What we are debating here today is in fact a crucial issue, one that affects the access to, level of participation in and, ultimately, the quality of our democracies, for citizens and politicians alike. How do we effectively protect our democracies from the damaging excesses of the digital transformation? The regulation of the digital public sphere in our open societies is the complex task we have before us and indeed constitutes the essence of this Report.
It is undeniable that digital technology is shaping human behaviour and emotions in ways that influence people’s engagement with politics, allowing them to express their political views publicly, outside the established and formal sphere of political interaction. Online, people are also confronted with an overwhelming amount of new sources and types of information. As illustrated in the Report, this has both positive and negative consequences, as, on the one hand, it has enriched the political discourse and public engagement, whilst at the same time, it has engendered new threats, particularly as regards the spread of hate speech, populist rhetoric, conspiracy theories that encourage the creation of increasingly fragmented and polarised societies. The Report also highlights the very damaging effects that manipulation of online content entails for the conduct of free and democratic elections.
Luckily, we do dispose of important tools to harness these threats. Competition policy, taxation and fiscal justice, privacy and data regulation, setting common standards and creating networks of collaboration in research and development for innovation purposes, are all very important tools. It is also critically important to address concerns regarding transparency in the way social media and large technology companies operate, particularly as regards sensitive data and how users are targeted and increasingly monitored by algorithms.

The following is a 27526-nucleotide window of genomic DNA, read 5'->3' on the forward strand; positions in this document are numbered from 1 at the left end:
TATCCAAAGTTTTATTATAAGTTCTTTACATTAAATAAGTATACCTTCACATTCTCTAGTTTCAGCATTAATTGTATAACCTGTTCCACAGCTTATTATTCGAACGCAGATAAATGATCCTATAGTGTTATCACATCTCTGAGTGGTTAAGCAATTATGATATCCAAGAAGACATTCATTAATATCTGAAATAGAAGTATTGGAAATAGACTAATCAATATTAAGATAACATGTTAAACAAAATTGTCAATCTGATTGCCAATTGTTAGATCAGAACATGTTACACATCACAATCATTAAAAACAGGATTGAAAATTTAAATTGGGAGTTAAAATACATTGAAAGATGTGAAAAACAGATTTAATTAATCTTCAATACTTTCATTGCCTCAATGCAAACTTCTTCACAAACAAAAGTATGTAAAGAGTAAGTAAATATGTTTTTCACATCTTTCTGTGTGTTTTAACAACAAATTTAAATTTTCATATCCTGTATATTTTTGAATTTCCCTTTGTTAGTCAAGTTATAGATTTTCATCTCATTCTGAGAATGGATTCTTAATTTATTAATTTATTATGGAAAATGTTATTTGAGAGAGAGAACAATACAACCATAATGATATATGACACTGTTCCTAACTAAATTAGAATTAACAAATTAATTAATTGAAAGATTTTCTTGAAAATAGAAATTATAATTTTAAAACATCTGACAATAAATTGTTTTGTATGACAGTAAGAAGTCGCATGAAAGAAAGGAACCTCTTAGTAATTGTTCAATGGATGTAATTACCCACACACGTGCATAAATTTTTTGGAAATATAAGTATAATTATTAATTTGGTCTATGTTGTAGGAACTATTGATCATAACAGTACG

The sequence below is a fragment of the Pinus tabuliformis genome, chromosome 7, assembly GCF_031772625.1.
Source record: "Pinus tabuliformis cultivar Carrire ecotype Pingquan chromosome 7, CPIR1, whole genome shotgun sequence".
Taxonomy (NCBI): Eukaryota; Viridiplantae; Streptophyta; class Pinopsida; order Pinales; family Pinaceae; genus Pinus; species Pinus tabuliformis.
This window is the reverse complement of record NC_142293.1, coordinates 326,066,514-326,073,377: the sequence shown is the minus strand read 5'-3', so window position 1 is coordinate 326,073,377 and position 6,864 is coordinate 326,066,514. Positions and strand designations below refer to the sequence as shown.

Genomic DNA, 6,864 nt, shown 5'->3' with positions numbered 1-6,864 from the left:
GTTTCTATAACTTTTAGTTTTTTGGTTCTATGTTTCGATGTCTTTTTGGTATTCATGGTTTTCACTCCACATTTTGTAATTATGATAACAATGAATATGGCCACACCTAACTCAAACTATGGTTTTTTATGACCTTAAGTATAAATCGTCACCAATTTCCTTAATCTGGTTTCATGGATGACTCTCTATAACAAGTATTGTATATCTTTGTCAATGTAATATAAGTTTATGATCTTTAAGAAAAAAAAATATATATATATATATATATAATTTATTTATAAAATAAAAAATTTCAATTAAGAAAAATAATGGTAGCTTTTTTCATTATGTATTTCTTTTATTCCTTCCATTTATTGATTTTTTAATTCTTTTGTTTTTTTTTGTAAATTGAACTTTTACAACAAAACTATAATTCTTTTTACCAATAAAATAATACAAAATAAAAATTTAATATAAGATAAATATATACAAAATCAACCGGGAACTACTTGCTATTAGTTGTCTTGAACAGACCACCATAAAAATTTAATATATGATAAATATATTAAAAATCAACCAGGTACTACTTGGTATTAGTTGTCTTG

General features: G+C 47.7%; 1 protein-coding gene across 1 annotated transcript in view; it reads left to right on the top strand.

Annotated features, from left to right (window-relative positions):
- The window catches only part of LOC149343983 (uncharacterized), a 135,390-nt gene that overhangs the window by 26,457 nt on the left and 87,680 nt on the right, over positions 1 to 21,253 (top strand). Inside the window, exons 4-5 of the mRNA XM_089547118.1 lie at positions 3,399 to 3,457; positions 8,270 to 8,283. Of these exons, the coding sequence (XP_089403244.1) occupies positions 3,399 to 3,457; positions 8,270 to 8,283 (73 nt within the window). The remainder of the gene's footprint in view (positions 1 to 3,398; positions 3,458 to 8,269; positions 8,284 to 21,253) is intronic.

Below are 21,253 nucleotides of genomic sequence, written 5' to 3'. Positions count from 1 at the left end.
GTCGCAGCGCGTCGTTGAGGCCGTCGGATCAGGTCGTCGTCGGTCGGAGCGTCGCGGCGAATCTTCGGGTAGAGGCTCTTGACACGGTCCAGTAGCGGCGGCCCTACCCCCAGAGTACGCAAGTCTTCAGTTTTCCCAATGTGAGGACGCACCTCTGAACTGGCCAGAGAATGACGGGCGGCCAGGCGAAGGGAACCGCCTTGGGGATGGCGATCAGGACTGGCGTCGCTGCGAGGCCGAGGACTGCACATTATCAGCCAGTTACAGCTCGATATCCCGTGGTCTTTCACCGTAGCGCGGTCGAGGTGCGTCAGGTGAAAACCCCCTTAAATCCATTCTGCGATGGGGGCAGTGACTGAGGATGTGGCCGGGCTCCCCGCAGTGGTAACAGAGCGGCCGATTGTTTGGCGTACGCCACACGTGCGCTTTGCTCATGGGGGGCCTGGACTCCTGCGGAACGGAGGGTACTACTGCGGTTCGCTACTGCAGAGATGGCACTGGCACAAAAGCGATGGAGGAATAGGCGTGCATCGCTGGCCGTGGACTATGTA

My answer to these challenges is more democracy. Hard rules need to be put into place, at the legislative and regulatory level, to ensure that it is in fact people who steer the impact and direction of technology. Technology is devised by people and is the product of the political, economic and social context it was created in. The reaction and the way we deal with the digital transformation must be as democratic, diverse and culturally representative as possible.
In this report:
1. Speeches in English, French, German and Italian are reported in full in English.
2. Speeches in other languages are summarised from the interpretation and indicated by an asterisk (*).
3. Speeches in German and Italian are available in full on the Assembly’s website.
4. The text of the amendments is available at the document centre and on the Assembly’s website. Only oral
amendments or oral sub-amendments are reproduced in the report of debates.
5. Corrections should be handed in at Room 1081 not later than 24 hours after the report has been published.